be able to communicate with many emerging Web 2.0 services. This enables any networked device that is
connected to the SIA to directly participate in business processes while neither requiring the process modeler,
nor the process execution engine to know about the exact details of the underlying hardware.

1.1 Previous Work
In recent years, the use of services to compose new applications from existing modules has gained momentum.
Web services are autonomous units of code, independently developed and evolved. The Web Service
Description Language (WSDL) is used as the defacto standard for service providers to describe the interface of
the Web services, i.e., their operations and input and output parameters. Therefore, Web services lack
homogeneous structure beyond that of their interface. Heterogeneity stems from different ways to name
parameters, define parameters, and describe internal processing. This heterogeneity encumbers straightforward
integration between Web services. Web service registries such as Universal Description, Discovery, and
Integration (UDDI) were created to encourage interoperability and adoption of Web services. However, UDDI
registries have some major flaws. UDDI registries either are made publicly available and contain many obsolete
entries or require registration. In either case, a registry stores only a limited description of the available services.
Semantic Web services were proposed to overcome interface heterogeneity. Using languages such as Ontology
Web Language for Services (OWL-S) and WSDL Semantics (WSDL-S), Web services are extended with an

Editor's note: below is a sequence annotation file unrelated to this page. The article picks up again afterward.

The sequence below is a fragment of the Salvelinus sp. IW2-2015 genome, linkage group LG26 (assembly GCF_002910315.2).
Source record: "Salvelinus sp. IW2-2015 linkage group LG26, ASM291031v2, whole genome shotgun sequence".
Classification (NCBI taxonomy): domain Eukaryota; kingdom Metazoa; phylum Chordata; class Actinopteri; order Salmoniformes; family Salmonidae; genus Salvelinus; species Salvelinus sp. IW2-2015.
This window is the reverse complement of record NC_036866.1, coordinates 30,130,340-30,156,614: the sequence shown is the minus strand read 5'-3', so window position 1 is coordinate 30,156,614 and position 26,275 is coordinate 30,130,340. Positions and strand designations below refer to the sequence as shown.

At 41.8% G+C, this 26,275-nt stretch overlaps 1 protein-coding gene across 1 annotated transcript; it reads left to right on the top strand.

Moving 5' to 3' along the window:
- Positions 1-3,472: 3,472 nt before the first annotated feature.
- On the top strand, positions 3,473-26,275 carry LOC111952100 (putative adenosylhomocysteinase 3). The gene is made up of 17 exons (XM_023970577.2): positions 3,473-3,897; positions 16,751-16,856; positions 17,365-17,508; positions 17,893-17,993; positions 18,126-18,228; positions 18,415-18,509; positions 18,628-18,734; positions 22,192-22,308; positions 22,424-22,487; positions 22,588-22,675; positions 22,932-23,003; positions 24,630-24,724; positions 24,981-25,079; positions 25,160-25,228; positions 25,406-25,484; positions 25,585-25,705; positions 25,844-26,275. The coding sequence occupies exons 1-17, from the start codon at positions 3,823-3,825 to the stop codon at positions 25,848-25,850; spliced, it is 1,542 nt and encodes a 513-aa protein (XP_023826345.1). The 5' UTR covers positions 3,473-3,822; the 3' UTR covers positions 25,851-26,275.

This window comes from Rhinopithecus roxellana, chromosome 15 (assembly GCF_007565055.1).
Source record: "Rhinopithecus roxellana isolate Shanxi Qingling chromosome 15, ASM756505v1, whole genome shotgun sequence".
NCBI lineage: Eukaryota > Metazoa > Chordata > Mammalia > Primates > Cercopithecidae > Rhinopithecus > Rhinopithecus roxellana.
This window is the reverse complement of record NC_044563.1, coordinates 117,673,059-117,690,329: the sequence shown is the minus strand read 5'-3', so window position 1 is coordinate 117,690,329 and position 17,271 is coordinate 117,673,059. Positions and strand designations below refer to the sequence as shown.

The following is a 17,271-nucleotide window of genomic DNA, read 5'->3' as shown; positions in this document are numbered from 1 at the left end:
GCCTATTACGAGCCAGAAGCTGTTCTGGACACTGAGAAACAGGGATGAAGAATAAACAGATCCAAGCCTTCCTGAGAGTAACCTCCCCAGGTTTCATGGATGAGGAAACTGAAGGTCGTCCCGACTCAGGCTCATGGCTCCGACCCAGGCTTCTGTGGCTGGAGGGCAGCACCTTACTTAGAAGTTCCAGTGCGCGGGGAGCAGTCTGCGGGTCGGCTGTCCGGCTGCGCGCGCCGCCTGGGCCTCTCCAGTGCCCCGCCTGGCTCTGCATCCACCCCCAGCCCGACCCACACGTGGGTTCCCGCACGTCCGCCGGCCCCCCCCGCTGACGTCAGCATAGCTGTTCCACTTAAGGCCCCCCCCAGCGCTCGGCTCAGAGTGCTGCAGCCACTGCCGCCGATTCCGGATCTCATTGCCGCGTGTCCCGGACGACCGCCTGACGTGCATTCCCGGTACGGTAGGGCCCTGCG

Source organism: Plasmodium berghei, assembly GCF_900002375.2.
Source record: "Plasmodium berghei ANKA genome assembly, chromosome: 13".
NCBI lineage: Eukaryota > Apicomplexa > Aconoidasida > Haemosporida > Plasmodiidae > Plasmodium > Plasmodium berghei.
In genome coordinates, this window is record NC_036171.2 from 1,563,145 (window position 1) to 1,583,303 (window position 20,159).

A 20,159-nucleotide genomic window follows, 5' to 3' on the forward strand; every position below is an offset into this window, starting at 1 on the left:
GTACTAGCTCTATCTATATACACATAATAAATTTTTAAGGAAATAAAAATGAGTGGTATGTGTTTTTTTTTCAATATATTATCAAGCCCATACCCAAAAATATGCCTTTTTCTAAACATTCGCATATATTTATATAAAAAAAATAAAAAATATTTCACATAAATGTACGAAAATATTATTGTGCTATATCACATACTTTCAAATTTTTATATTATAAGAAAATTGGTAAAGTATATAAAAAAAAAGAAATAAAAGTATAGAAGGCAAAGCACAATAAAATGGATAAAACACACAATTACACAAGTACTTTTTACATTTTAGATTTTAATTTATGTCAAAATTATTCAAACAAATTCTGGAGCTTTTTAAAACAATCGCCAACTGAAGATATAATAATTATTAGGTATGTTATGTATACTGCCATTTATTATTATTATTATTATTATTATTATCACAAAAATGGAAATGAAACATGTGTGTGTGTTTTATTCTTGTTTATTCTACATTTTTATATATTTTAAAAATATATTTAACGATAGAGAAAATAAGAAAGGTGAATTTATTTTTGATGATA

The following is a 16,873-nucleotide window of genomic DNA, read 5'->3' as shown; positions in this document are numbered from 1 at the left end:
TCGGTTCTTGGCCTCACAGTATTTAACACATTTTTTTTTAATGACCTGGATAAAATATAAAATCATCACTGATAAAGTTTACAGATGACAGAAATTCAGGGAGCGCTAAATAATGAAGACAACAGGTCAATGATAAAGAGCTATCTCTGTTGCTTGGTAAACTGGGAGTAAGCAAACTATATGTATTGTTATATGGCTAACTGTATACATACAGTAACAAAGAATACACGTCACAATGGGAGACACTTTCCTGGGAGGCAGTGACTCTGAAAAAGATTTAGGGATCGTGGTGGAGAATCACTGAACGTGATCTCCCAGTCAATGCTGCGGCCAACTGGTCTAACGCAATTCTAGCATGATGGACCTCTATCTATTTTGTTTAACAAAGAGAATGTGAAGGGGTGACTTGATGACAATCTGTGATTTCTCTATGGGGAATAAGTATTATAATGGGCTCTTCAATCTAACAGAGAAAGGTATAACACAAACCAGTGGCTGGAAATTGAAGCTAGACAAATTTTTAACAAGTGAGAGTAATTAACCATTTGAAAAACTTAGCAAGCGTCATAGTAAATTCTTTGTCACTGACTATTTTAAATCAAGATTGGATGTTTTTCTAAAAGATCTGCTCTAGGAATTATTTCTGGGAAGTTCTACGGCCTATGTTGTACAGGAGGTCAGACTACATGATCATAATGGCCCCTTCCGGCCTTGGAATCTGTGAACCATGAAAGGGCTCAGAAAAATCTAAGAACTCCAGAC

unambiguous description by relating properties such as input and output parameters to common concepts and by


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Control Theory and Informatics                                                                 www.iiste.org
ISSN 2224-5774 (print) ISSN 2225-0492 (online)
Vol 1, No.1, 2011

defining the execution characteristics of the service.

The concepts are defined in Web ontologies, which serve as the key mechanism to globally define and reference
concepts. Formal languages enable service composition, in which a developer uses automatic or semiautomatic
tools to create a integrated business process from a set of independent Web services. Service composition in a
heterogeneous environment immediately raises issues of evaluating the accuracy of the mapping. As an
example, consider three real-world Web services, as illustrated in Fig. 1. The three services distance between zip
codes (A), store IT contracts (B), and translation into any language (C) share some common concepts, such as